A Brief Description of a New Accessory Paddle for the Elecraft KX-1 QRP Rig
The Parkwood KXer PaddleKey
Although iambic paddles are popular with many amateur radio operators, there is a sizable group of hams who prefer a non-iambic paddle. Actually, many hams (perhaps most) do not take advantage of the technique of iambic keying. In any event, there appears to be a niche for a non-iambic key that would mount directly to the popular Elecraft KX-1® QRP transceiver.
In addition, there are hams that prefer a straight key to a paddle of any sort, and presently there is not such a device available. For both of these groups there is a possible solution – the Parkwood KXer PaddleKey. This key can be used as a non-iambic paddle or as a straight key with no mechanical adjustments required, and the efficient setup menu system of the KX-1 makes the internal transition straightforward as well.
The PaddleKey mounts to the front of the KX-1 using the provided mounting fixtures. The top screw on the key (see above, left and upper right) grips a stud that is threaded into the KX-1, while a clamp on the base of the key grips the front edge of the transceiver case. This provides a stable mounting with no lost motion, and no modification of the KX-1.
For use off of the transceiver, or for use with other rigs, the PaddleKey can be mounted on a separate tripod base that provides a stable support for both modes of keying. A stereo audio cable provides a means of connection. Paddle travel is adjustable with two lockable contact screws.
The PaddleKey uses a “rocker-plate” mechanism to provide a positive centering of the lever. This mechanism was first used in a larger series of PaddleKeys, and it produces a good touch for both the paddle and the straight-key functions. It allows for up-and-down motion or side-to-side movement with little overlap between the two modes. As shown above, a pair of coil springs provides the tension in both modes, and the tension can be varied by changing the attachment points of the springs (upper left). Contact spacing depends on the position of the lever contact screw (upper right), but this adjustment is best optimized and then left in that position. The bottom view (lower left) shows the lower straight-key contact, which is a flat brass extension of the dot-contact pillar and is ultimately connected to the center (tip) portion of the phone plug at the front of the key. With this contact arrangement, nimble fingers can (with practice) actually use the key iambically to produce characters such as “C” and “K”.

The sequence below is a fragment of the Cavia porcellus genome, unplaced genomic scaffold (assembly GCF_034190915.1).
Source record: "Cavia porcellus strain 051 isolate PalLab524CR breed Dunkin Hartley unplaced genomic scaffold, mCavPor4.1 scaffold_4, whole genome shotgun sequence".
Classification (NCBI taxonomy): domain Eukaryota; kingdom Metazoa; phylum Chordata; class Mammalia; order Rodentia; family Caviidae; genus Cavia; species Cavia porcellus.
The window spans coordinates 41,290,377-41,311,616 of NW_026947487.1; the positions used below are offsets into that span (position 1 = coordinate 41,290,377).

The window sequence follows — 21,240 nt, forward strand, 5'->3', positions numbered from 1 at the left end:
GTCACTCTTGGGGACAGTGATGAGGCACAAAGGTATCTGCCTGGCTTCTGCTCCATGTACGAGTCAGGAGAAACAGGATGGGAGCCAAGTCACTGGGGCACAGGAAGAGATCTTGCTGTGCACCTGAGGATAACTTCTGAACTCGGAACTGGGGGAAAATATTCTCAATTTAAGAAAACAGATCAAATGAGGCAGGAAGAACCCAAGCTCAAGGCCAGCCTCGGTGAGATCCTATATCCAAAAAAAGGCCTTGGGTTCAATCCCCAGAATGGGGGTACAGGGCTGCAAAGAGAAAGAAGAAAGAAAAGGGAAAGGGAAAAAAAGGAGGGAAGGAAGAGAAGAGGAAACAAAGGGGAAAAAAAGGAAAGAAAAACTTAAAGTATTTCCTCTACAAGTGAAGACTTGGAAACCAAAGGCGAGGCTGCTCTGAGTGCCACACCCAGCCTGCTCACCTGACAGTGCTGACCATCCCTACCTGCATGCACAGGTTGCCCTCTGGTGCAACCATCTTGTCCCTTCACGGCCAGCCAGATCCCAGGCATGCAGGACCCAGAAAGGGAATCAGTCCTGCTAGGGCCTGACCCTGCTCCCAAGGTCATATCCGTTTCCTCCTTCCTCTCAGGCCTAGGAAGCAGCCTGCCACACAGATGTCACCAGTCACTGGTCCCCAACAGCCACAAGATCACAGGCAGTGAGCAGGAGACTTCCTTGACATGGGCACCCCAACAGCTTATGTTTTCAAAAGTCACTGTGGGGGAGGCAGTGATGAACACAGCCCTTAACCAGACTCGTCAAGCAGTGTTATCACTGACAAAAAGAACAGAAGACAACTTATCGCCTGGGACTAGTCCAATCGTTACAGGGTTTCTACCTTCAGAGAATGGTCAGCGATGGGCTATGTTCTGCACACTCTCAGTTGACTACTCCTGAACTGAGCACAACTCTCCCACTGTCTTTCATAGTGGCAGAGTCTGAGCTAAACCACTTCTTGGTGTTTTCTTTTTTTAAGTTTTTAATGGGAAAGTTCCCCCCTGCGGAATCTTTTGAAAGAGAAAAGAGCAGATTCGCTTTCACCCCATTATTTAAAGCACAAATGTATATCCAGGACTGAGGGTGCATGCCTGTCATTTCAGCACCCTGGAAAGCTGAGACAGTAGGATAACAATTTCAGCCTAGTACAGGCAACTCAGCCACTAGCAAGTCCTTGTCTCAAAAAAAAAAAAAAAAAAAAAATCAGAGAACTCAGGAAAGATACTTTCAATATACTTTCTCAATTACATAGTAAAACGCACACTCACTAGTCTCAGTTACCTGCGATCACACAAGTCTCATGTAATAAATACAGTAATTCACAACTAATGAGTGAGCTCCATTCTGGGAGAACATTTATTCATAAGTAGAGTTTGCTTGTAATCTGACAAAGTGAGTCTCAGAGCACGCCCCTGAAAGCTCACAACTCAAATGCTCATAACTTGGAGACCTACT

This key is an outgrowth of a series of attempts to produce a smooth-working non-iambic paddle for the KX-1. A number of other related designs were tried. Most of them worked well but did not lend themselves to the straight-key function. The present design uses parts and dimensions developed for the KXer iambic paddles, although it doesn’t use magnets for its tension. This variation is being explored as time permits.
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Click Here to download a PDF file of a previous PaddleKey design.